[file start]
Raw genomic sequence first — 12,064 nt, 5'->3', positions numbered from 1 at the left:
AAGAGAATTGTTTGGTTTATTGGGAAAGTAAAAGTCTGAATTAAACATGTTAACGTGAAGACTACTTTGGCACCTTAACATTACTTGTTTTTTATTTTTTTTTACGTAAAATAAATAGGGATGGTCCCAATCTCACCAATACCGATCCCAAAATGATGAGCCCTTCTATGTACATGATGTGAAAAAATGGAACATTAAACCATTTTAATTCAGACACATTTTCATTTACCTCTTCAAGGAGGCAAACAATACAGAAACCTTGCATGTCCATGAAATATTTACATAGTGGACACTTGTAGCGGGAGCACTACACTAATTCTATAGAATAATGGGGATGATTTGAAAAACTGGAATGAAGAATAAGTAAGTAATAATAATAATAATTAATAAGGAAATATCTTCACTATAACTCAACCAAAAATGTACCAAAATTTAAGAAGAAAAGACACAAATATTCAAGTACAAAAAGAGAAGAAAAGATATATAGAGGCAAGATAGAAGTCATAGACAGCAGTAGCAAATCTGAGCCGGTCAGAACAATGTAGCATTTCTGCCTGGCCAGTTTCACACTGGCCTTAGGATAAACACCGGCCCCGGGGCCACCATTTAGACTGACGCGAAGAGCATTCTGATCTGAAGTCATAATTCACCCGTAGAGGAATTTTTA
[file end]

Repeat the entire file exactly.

Raw genomic sequence first — 12,064 nt, 5'->3', positions numbered from 1 at the left:
AAGAGAATTGTTTGGTTTATTGGGAAAGTAAAAGTCTGAATTAAACATGTTAACGTGAAGACTACTTTGGCACCTTAACATTACTTGTTTTTTATTTTTTTTTACGTAAAATAAATAGGGATGGTCCCAATCTCACCAATACCGATCCCAAAATGATGAGCCCTTCTATGTACATGATGTGAAAAAATGGAACATTAAACCATTTTAATTCAGACACATTTTCATTTACCTCTTCAAGGAGGCAAACAATACAGAAACCTTGCATGTCCATGAAATATTTACATAGTGGACACTTGTAGCGGGAGCACTACACTAATTCTATAGAATAATGGGGATGATTTGAAAAACTGGAATGAAGAATAAGTAAGTAATAATAATAATAATTAATAAGGAAATATCTTCACTATAACTCAACCAAAAATGTACCAAAATTTAAGAAGAAAAGACACAAATATTCAAGTACAAAAAGAGAAGAAAAGATATATAGAGGCAAGATAGAAGTCATAGACAGCAGTAGCAAATCTGAGCCGGTCAGAACAATGTAGCATTTCTGCCTGGCCAGTTTCACACTGGCCTTAGGATAAACACCGGCCCCGGGGCCACCATTTAGACTGACGCGAAGAGCATTCTGATCTGAAGTCATAATTCACCCGTAGAGGAATTTTTA